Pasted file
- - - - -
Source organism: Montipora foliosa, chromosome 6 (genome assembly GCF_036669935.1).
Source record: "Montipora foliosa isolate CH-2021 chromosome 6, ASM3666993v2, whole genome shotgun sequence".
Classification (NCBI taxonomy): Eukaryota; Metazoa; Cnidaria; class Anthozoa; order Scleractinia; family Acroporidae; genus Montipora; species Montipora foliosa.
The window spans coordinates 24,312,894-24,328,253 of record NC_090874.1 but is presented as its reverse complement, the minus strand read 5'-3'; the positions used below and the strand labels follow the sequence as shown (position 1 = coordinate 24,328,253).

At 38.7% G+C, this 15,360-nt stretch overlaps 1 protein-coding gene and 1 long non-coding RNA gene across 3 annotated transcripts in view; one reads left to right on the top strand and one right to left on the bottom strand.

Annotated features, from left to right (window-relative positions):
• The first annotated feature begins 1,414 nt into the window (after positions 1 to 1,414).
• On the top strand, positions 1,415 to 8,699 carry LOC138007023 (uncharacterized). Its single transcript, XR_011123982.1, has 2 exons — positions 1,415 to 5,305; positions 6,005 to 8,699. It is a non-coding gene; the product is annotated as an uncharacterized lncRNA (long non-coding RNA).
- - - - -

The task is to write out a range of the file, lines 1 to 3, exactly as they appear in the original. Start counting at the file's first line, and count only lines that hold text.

Source organism: Montipora foliosa, chromosome 6 (genome assembly GCF_036669935.1).
Source record: "Montipora foliosa isolate CH-2021 chromosome 6, ASM3666993v2, whole genome shotgun sequence".
Classification (NCBI taxonomy): Eukaryota; Metazoa; Cnidaria; class Anthozoa; order Scleractinia; family Acroporidae; genus Montipora; species Montipora foliosa.